And yeah, some of us our multitasking ourselves and others into an early grave....

Joyce said...

From what I've read, even hands-free cell phones are a distraction when driving. The driver is focused on the conversation instead of the roadway. I'd have to find the article, but there was a girl killed a couple of years ago who was using a hands free phone and arguing with her boyfriend. She was so distracted, she went through the flashing lights of a train crossing and was smashed by a train.

Unless it's an emergency, there is absolutely no good reason to be on a cell phone while driving.

I've seen drivers with one hand on a cell phone and one hand up in the air while they were talking instead of on the wheel. What ever happened to the law that a driver had to have BOTH hands on the wheel?

As for the pilots, I don't buy their story either. Maybe they were fooling around (if you know what I mean) and don't want anyone to know. Makes more sense than the laptop story.

Jennie Bentley said...

Scary stuff. I'm glad the pilots lost their licenses, although I would actually think the potential for getting into an accident is much higher on the road. There are the flight attendants, for one thing, and probably some fail-safes, too, on a plane, as well as no other places nearby. But on the highway - egads! The nearest car is just a few feet away, and an accident is literally five seconds away from happening at any moment for someone who looks away from the road. All it takes is not realizing that the car in front slammed on the brakes, and a few seconds later... six car pileup. How do you enforce outlawing cell phones in cars, though? Handing out fines left and right when someone's caught with a phone in their hand? Handing out the death penalty when a fatal accident occurs? Taking away driver's licenses?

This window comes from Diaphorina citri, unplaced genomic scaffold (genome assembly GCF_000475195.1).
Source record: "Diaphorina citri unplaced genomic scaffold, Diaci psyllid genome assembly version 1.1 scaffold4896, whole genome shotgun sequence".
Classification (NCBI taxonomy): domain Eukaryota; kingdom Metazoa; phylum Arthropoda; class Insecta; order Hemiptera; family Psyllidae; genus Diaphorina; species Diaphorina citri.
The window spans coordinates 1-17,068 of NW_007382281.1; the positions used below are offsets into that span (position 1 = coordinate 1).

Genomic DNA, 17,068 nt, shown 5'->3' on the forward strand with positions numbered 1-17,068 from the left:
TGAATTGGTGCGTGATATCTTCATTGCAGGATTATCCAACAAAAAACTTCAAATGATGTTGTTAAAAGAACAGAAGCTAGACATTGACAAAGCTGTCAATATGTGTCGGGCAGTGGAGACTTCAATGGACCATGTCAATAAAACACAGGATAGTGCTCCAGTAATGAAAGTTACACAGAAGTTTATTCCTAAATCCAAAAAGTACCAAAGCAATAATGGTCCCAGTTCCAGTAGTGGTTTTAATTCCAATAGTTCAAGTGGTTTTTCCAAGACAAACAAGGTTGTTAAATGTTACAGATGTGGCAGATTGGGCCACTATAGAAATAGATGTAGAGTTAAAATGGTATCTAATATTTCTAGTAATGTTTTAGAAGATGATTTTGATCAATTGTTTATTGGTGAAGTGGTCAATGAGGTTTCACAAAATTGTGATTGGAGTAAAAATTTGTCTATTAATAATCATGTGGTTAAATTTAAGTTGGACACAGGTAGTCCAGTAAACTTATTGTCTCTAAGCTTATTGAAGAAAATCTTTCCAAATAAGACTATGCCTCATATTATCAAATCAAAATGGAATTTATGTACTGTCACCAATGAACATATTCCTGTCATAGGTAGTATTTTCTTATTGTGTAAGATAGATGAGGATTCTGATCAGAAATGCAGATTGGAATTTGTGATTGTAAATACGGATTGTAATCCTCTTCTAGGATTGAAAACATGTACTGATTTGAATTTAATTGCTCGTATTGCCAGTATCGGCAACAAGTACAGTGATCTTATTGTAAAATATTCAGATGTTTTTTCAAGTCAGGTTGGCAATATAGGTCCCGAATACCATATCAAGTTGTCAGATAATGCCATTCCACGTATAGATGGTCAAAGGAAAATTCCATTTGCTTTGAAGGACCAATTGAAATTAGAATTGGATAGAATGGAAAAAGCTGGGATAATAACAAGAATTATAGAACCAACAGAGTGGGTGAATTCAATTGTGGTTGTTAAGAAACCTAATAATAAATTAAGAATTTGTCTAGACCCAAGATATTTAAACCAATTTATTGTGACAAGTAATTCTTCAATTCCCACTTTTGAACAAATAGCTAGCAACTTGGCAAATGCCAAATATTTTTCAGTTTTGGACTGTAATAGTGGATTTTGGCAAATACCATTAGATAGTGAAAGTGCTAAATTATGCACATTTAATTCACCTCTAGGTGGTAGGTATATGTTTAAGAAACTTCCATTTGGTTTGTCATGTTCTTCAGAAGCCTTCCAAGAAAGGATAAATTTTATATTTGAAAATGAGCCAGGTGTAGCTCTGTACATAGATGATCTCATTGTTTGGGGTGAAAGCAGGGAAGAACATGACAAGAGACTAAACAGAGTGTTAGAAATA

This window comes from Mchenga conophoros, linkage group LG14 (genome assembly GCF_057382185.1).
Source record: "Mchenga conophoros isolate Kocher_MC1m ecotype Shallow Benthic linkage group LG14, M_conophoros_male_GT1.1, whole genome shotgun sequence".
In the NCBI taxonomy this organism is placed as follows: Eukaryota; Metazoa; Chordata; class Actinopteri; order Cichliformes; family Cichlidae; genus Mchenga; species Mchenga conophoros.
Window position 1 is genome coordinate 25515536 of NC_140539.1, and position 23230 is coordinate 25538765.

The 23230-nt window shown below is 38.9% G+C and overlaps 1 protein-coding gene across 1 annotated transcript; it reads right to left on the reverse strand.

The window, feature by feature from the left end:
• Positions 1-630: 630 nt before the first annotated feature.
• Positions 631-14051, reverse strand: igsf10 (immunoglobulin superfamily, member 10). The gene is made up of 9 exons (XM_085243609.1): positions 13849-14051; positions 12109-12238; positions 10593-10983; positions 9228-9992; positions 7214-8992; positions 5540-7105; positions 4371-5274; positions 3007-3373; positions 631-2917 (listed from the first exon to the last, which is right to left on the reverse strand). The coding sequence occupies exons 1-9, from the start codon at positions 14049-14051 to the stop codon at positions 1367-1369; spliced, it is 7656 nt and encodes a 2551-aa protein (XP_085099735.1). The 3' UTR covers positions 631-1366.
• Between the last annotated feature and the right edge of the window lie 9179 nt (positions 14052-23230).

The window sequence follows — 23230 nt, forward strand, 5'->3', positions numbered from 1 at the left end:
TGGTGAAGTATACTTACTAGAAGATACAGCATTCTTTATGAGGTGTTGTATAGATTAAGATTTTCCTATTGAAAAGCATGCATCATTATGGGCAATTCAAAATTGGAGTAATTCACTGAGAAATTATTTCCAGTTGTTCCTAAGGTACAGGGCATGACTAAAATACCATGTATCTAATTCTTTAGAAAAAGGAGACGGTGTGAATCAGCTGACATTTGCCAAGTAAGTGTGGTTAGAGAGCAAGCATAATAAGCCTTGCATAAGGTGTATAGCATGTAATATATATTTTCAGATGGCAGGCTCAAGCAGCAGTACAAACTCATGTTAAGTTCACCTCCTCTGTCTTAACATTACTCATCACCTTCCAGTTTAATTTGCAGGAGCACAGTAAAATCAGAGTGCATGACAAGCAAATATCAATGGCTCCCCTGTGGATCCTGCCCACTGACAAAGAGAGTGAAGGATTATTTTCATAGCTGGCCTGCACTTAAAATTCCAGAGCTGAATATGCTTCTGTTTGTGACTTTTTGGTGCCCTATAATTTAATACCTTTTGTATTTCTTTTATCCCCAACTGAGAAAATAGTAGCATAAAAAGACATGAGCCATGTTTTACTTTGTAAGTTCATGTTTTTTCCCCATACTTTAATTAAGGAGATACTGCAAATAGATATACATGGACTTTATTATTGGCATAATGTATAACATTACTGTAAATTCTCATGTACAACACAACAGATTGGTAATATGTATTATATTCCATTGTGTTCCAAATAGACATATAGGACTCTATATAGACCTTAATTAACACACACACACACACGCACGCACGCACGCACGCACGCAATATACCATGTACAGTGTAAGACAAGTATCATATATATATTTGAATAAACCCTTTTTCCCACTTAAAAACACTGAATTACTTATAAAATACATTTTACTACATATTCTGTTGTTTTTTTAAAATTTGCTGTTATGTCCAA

Jennie Bentley said...

That should have been 'planes,' not 'places.' No other PLANES nearby. To hit, yanno.

Annette said...